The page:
Until recently, the conventional wisdom had been that Chinese Internet users were not particularly concerned about privacy issues. Even as the evidence continued to mount that some China Internet giants might be monitoring, filtering or analyzing their content, there was little or no public outcry. However, starting in June 2017, when the Chinese government passed a sweeping new cybersecurity law, Chinese Internet users have become much more vocal about what they perceive to be a potential breach of privacy.
The growing case against China Internet giants
In December 2017, for example, Chinese Internet search engine giant Baidu was sued by a Chinese consumer group (the Jiangsu Consumer Council) over claims that it had illegally obtained users’ data. According to the claim, mobile apps provided by Baidu could access a user’s calls, location data, messages, and contacts. While Baidu has denied these claims, saying that their apps don’t have the ability to monitor phone calls, you can see the obvious reason for concern: being able to monitor a user’s calls could make it very easy for a company – or the Chinese government – to snoop on them.
And Baidu is hardly the only one of the major China Internet giants facing similar types of allegations. For example, Tencent Holdings, owner and operator of the popular WeChat messaging service, has been called out for potentially snooping on users. Private messages, once thought to be safe from prying eyes, now have the potential to be stored and analyze. Just like Baidu, WeChat has rejected these claims, saying that they don’t store chat logs or use them for any kind of analysis.
Overall, 27 mobile app operators within China have been contacted about potential breach of privacy issues. As the old adage goes, “where there is smoke, there is fire,’ so the growing presumption of China’s Internet users is that their mobile devices are no longer as private as they once assumed, especially when they are using one of the services provided by China Internet giants.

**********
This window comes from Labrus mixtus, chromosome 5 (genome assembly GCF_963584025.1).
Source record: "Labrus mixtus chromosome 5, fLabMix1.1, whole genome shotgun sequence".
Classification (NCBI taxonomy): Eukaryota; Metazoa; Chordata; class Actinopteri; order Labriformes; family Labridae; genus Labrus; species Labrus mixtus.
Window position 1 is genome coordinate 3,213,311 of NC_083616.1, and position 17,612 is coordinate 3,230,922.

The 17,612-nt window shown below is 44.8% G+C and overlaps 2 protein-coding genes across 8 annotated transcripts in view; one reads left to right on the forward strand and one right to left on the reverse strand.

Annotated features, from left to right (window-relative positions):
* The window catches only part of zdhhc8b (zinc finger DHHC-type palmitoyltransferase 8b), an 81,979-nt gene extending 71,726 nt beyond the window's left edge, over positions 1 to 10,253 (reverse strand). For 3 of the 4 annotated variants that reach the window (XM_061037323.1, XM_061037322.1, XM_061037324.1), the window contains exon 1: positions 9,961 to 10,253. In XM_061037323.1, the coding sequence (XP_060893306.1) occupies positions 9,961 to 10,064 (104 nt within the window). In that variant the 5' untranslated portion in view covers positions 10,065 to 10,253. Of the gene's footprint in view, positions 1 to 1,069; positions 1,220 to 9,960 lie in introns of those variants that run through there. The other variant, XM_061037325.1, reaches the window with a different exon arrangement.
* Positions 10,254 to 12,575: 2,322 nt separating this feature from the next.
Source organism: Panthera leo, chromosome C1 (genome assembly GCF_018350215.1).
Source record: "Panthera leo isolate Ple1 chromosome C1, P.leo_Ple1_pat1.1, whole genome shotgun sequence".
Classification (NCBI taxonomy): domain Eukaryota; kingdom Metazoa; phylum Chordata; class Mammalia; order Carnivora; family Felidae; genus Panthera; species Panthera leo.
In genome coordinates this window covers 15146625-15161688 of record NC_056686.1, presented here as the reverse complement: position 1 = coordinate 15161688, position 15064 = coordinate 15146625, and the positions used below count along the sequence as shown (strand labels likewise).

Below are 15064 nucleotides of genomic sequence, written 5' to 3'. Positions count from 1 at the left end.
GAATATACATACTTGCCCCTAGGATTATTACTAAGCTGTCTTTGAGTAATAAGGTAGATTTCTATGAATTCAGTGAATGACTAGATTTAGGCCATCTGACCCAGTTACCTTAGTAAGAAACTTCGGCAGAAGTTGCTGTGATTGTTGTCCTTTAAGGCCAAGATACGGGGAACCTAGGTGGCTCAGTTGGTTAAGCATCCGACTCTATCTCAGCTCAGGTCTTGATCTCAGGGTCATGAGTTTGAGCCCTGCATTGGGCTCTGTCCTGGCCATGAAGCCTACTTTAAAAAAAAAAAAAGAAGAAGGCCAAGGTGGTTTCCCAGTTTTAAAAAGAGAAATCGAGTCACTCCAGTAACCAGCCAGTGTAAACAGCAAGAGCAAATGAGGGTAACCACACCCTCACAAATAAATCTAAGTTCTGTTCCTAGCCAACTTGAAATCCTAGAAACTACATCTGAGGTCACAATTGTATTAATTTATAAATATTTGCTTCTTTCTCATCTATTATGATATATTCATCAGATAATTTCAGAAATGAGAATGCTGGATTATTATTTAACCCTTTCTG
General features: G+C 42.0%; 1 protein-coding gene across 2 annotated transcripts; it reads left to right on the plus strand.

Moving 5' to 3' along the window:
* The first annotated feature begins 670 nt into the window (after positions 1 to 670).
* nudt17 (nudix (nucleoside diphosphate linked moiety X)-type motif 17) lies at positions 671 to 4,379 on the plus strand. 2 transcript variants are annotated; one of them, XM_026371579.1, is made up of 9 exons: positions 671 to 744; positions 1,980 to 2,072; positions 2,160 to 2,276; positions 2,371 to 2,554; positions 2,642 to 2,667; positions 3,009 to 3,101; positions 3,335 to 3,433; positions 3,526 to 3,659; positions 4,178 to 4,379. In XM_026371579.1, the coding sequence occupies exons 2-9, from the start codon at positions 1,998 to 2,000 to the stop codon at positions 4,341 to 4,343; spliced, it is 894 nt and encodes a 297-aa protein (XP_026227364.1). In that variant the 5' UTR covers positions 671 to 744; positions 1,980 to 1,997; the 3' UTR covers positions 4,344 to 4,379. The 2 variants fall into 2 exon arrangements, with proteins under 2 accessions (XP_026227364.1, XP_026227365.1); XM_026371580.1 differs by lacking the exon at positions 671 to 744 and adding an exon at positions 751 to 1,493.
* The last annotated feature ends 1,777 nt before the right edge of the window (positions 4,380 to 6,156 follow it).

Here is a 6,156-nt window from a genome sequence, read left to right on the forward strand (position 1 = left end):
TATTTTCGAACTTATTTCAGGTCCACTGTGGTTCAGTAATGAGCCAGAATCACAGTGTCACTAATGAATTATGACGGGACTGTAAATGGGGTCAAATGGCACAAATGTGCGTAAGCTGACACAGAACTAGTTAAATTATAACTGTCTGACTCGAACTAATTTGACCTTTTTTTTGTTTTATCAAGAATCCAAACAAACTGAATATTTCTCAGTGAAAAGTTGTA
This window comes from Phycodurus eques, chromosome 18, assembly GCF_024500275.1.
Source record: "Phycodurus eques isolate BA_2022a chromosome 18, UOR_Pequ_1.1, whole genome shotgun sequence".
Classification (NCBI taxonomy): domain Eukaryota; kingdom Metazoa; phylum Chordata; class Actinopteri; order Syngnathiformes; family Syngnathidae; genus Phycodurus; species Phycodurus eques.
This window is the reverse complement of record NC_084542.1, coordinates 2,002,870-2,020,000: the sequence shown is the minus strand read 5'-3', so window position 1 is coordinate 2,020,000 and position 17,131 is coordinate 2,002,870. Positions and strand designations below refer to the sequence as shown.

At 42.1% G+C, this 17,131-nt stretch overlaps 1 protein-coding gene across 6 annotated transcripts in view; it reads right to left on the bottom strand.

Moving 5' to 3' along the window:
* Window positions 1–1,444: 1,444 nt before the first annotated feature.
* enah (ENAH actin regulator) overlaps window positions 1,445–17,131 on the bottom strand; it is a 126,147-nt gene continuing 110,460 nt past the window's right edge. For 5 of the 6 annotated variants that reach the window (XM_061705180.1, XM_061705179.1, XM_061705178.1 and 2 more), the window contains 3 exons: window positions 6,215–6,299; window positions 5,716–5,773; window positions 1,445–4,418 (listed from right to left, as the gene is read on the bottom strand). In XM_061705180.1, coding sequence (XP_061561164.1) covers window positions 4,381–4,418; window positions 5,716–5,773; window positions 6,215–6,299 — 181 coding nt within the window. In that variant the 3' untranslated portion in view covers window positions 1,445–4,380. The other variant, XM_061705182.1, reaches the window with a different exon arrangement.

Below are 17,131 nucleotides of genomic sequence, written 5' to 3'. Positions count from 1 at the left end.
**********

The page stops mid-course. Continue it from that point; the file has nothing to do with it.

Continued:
What’s even more worrisome is that the breach of privacy concerns have started to be raised with a growing number of Chinese Internet companies and tech giants in the financial sector. For example, Ant Financial Group, part of Jack Ma’s Alibaba Group, recently came under scrutiny for business practices at its Alipay payment service. It turns out that Alipay was inviting users to view their bills online, and as soon as consumers agreed to do this, was auto-enrolling them in a credit-rating system (Sesame Credit) that would potentially expose their personal financial data to third parties. Presumably, this would open up a door for the Chinese government – or some other unauthorized user – to have access to their financial information, in what would be a clear breach of privacy.
The new Chinese cybersecurity law could intensify breach of privacy concerns
So why, then, are we seeing breach of privacy concerns start to bubble up now, after a period in which Chinese consumers largely ignored (or overlooked) those concerns in the past? One commonly advanced explanation by Western experts is based on the unique culture and psyche of the average Chinese citizen – he or she is much more willing to forgive the government a transgression than a private company. In other words, Chinese Internet users who grow up with the notion of a vast, sprawling bureaucratic state are more inclined to give the government a “free pass” than a private corporation.